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HP Endows Storage With Grid Computing Features

Storage devices will act as intelligent nodes that can be turned off and on for instant scalability and easy management, the company says.

Hewlett-Packard is laying the foundation to move its storage to the next stage: grid computing.

Under a grid architecture, storage devices will act as intelligent nodes that can be turned off and on for instant scalability and easy management, said Hal Woods, CTO for storage area networks for HP’s StorageWorks unit, during a gathering of HP storage experts last week in Colorado Springs, Colo.

The approach could enable VARs to provide a single, integrated architecture that allows their customers to share storage devices and use them to quickly take advantage of new storage services by making those devices easier to install and reposition.

Dhruv Gulati, executive vice president at Lilien Systems, a Mill Valley, Calif.-based HP solution provider, said HP has already added elements of grid computing to recent products including its new enterprise NAS gateways, virtual tape libraries and Reference Information Storage System (RISS) archiving array. “It’s not a complex concept,” he said. “There are no barriers to the channel to sell it. And customers get cost-effective scaling and the ability to buy as they need and grow as they need.”

Woods said the storage grid will be made of intelligent nodes combining storage capacity, processing power and connectivity that can be plugged into the grid for an instant increase in performance. Those nodes, called Smart Cells by HP, can be clustered together with software that dictates services such as file serving, backup and so on, he said. In turn, those clusters can be managed as part of a single system, the grid, which also allows them to be repurposed or enhanced as needed, he said.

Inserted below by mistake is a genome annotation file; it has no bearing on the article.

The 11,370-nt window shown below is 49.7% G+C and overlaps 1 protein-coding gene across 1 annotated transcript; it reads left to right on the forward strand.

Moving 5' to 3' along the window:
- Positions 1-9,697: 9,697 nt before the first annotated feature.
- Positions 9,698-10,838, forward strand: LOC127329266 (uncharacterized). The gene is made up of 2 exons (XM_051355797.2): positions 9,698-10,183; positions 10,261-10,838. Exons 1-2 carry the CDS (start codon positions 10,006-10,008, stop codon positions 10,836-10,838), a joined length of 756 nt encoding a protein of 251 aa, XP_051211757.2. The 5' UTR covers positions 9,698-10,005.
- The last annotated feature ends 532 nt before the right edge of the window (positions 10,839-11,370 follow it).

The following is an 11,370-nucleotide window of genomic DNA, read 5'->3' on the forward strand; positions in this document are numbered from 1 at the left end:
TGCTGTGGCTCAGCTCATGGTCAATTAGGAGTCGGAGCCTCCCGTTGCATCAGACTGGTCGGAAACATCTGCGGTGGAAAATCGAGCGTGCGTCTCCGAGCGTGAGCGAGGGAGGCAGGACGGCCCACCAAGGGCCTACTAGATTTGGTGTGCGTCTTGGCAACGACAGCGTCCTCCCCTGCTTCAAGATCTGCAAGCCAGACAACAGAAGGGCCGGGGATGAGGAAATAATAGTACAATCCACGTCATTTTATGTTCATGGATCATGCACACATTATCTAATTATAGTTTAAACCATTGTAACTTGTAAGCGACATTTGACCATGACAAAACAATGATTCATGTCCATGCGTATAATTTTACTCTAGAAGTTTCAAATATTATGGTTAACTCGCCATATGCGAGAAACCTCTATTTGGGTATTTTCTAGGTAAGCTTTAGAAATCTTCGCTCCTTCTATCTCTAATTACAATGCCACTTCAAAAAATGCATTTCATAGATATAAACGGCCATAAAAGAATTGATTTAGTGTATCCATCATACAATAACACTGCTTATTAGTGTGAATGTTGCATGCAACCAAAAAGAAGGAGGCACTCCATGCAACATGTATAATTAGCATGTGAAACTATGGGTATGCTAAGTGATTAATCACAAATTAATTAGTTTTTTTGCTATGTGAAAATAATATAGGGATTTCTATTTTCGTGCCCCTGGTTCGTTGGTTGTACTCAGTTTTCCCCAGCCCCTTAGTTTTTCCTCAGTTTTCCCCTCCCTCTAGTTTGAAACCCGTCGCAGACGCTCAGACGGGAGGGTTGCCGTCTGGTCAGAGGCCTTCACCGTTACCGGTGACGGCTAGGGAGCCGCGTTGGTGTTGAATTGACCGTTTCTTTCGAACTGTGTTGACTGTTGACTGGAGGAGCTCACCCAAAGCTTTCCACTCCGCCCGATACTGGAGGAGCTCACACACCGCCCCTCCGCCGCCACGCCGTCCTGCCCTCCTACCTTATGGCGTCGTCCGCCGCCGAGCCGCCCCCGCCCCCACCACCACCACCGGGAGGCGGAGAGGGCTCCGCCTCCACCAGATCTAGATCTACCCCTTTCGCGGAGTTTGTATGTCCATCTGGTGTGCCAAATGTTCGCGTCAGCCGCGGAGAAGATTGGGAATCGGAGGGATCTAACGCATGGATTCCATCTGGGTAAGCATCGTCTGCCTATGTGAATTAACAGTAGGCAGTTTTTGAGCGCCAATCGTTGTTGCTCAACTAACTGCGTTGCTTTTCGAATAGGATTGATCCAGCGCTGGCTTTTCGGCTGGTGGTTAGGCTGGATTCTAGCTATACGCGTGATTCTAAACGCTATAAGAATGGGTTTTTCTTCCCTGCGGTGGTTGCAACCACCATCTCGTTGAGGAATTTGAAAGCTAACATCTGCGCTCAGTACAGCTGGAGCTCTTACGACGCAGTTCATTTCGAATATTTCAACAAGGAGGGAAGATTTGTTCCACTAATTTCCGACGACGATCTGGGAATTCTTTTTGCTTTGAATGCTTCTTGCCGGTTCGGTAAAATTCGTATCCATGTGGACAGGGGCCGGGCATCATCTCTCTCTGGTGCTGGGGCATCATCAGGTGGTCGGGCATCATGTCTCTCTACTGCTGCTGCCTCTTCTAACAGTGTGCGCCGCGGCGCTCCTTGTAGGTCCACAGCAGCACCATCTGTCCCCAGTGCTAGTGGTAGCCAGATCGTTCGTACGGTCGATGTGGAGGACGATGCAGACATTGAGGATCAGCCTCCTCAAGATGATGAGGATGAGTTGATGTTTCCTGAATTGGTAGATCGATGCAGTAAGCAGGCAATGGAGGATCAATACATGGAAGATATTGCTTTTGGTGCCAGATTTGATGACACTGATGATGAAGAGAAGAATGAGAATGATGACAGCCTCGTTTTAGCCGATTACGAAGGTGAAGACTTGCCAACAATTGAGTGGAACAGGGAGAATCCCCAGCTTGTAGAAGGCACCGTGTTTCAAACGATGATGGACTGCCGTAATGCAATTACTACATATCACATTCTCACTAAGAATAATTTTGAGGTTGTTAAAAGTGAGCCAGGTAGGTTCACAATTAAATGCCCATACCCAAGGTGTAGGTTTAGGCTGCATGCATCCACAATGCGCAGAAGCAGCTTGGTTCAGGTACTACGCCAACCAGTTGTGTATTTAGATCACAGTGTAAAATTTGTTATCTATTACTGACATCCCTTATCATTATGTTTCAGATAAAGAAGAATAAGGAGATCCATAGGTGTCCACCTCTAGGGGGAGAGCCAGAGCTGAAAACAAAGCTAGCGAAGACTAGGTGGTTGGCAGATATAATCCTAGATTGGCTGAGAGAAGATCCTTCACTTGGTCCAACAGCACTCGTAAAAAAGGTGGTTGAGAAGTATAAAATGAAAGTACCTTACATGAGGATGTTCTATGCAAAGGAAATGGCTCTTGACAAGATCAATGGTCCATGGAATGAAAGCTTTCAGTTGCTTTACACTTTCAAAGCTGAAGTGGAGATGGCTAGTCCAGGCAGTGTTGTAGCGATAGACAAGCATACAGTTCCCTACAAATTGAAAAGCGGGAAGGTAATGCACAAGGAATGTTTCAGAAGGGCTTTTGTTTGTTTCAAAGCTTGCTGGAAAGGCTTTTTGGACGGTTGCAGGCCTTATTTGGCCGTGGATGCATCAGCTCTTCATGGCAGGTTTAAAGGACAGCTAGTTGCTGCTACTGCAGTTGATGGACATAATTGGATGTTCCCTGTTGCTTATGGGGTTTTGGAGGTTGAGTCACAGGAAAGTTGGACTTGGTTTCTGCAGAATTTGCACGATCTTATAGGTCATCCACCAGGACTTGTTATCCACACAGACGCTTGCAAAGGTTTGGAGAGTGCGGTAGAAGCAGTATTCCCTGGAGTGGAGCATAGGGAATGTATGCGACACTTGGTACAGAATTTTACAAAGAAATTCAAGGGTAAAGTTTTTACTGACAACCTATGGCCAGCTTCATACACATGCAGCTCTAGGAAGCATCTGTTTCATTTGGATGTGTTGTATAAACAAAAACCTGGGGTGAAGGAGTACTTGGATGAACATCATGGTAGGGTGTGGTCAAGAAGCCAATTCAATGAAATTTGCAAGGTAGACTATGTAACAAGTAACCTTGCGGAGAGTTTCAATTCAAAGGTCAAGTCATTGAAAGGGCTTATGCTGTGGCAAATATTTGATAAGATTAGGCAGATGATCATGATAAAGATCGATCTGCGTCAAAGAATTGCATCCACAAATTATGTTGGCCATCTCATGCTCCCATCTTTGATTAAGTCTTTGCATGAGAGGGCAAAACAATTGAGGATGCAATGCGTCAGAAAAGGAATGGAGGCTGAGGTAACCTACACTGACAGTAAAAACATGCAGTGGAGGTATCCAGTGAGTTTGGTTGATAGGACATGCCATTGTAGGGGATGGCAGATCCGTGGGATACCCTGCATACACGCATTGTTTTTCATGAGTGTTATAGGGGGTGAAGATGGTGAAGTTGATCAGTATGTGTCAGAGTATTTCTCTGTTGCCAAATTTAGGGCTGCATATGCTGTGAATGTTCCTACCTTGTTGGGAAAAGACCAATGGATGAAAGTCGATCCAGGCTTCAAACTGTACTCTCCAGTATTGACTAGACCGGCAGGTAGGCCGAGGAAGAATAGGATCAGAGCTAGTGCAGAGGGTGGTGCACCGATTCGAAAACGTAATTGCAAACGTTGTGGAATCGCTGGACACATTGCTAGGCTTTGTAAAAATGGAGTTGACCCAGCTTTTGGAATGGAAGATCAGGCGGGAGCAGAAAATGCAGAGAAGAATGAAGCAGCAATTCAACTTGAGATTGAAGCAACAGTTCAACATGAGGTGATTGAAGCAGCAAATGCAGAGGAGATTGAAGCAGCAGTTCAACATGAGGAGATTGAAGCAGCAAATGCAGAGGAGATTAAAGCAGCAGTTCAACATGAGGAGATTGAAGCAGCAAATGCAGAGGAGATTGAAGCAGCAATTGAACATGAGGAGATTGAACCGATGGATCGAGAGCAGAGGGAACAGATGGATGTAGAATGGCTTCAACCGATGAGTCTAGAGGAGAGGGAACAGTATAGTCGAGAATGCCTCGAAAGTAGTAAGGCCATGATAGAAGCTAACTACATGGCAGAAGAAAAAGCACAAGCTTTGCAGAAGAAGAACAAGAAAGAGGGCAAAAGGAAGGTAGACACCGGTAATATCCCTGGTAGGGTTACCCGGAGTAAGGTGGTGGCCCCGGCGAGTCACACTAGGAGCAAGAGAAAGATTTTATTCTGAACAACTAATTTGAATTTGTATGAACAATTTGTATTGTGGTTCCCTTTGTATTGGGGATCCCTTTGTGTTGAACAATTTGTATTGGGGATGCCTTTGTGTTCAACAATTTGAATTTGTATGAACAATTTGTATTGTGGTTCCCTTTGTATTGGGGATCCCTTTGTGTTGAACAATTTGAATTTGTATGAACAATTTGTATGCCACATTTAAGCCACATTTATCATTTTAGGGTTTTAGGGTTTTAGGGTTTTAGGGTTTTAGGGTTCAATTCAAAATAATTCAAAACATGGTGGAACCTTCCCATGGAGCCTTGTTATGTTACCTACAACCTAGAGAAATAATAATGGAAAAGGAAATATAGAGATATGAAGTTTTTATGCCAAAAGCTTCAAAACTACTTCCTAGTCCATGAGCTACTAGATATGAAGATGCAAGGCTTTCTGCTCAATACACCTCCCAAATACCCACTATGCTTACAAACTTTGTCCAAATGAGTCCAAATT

Woods contrasted this approach to current storage architectures based on storage arrays with fixed capacity, performance and connectivity. With the grid, customers could add iSCSI or Infiniband capabilities to a Fibre Channel array by just plugging the appropriate node into the grid, he said.

Grid computing should also allow users to repurpose storage hardware as needs change. “For example, at the end of the financial quarter, they could repurpose a virtual tape array as a disk array to increase performance temporarily and then [change] back to virtual tape later,” Woods said. “Or if a node in a cluster fails, they can repurpose another so they need fewer spares.”

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